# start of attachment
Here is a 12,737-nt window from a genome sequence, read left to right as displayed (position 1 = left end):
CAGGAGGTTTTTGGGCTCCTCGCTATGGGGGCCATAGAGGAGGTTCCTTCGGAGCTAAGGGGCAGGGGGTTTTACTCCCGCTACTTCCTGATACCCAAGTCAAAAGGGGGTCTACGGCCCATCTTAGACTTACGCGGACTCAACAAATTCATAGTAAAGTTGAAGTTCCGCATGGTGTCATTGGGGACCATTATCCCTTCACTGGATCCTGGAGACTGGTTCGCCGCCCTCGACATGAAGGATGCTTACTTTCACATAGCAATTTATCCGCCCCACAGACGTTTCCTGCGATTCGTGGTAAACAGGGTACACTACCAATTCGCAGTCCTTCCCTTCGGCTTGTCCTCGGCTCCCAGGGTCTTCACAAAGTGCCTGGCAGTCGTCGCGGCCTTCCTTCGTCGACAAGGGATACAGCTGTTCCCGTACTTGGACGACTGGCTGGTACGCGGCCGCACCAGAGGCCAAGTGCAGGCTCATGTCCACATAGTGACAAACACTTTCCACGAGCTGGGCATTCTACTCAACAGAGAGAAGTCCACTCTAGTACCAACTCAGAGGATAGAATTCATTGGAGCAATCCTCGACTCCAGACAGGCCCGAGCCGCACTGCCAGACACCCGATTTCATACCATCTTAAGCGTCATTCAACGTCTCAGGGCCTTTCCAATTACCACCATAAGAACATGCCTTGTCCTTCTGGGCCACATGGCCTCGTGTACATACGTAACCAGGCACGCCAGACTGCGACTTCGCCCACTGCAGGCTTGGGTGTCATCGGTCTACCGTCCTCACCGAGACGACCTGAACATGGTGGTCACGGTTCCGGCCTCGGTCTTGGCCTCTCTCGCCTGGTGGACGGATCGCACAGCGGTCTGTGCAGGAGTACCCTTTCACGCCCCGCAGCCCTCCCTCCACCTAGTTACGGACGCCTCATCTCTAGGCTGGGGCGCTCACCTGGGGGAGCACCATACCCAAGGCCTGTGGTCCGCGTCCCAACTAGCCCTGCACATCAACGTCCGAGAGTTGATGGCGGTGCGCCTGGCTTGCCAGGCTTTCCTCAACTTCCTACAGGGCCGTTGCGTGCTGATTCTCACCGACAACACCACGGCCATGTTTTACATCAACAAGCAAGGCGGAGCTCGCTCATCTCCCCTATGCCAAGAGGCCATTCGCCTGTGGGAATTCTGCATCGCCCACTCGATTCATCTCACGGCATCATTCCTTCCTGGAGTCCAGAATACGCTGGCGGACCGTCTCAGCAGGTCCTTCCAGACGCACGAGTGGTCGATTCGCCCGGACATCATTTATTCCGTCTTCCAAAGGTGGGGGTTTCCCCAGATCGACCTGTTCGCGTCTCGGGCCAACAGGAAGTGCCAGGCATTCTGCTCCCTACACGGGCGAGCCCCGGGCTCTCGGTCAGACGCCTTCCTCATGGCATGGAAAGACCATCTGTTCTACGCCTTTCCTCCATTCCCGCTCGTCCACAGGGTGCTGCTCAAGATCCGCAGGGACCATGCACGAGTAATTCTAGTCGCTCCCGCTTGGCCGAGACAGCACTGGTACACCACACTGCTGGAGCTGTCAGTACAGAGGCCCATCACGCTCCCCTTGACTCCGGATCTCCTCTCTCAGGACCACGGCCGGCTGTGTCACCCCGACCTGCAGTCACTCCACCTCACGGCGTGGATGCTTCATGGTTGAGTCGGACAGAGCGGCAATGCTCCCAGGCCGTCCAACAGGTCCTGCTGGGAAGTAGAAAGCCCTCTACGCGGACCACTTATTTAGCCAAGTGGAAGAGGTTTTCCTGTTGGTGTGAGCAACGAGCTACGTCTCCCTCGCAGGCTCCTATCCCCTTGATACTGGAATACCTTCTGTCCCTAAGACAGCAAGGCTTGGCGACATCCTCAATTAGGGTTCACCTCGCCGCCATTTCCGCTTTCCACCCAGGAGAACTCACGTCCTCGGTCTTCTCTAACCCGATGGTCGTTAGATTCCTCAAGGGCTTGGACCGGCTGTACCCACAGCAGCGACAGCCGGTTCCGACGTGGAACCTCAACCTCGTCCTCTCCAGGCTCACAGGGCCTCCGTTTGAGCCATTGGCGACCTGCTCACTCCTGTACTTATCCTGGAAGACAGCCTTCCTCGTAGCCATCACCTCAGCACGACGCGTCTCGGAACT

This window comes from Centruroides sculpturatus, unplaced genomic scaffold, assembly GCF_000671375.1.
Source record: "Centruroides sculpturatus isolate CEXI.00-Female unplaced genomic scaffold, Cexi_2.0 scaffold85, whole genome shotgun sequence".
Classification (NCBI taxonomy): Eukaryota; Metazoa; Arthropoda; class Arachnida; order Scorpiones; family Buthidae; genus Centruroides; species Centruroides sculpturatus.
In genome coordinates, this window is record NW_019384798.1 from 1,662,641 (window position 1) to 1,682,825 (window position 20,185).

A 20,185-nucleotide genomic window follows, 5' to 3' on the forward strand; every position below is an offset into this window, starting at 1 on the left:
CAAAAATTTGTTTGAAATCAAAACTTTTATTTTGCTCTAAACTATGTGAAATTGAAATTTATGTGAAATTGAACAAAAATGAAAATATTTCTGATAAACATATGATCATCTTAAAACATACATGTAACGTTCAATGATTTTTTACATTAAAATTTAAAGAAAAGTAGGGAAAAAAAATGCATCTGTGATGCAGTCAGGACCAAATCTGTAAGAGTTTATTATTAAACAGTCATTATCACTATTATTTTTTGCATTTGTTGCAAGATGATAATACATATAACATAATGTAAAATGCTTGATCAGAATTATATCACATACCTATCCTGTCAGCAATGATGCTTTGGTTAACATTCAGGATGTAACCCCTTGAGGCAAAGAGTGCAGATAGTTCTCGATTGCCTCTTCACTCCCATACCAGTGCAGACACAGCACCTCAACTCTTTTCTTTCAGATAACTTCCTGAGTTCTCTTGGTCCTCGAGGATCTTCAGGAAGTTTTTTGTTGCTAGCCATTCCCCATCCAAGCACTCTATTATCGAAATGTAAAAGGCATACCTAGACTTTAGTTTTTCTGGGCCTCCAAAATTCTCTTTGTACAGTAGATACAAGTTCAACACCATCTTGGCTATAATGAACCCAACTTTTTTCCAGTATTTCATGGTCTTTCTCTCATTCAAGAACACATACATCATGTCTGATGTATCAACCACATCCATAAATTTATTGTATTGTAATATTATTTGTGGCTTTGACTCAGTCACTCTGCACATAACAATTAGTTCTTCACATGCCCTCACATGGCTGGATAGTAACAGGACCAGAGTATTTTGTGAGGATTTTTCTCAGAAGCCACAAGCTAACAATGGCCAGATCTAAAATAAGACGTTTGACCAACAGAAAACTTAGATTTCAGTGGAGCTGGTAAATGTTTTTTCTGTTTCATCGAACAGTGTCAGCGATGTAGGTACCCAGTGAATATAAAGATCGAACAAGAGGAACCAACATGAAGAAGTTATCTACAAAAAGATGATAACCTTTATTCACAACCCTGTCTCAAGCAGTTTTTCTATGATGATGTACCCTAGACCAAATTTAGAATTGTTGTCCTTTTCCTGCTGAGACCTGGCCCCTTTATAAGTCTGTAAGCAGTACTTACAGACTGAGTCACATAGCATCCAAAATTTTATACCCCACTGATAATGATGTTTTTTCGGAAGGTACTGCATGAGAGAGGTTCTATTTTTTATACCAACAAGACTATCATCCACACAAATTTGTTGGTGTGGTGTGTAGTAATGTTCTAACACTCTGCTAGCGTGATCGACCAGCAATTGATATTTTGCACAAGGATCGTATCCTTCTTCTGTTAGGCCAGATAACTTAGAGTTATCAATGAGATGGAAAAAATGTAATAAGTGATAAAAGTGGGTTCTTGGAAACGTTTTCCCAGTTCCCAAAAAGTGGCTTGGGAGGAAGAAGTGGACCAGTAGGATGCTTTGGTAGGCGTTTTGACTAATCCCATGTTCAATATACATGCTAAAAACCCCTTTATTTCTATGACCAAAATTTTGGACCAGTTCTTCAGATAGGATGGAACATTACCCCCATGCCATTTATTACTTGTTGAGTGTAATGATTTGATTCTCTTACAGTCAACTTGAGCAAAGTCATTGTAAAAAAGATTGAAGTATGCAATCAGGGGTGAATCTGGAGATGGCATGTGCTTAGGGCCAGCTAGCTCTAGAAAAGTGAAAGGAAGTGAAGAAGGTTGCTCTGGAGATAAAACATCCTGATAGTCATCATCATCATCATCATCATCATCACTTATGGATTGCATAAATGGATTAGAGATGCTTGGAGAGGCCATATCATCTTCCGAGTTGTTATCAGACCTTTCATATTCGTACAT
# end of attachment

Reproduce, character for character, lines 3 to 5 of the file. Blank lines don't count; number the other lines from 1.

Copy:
This window comes from Centruroides sculpturatus, unplaced genomic scaffold, assembly GCF_000671375.1.
Source record: "Centruroides sculpturatus isolate CEXI.00-Female unplaced genomic scaffold, Cexi_2.0 scaffold85, whole genome shotgun sequence".
Classification (NCBI taxonomy): Eukaryota; Metazoa; Arthropoda; class Arachnida; order Scorpiones; family Buthidae; genus Centruroides; species Centruroides sculpturatus.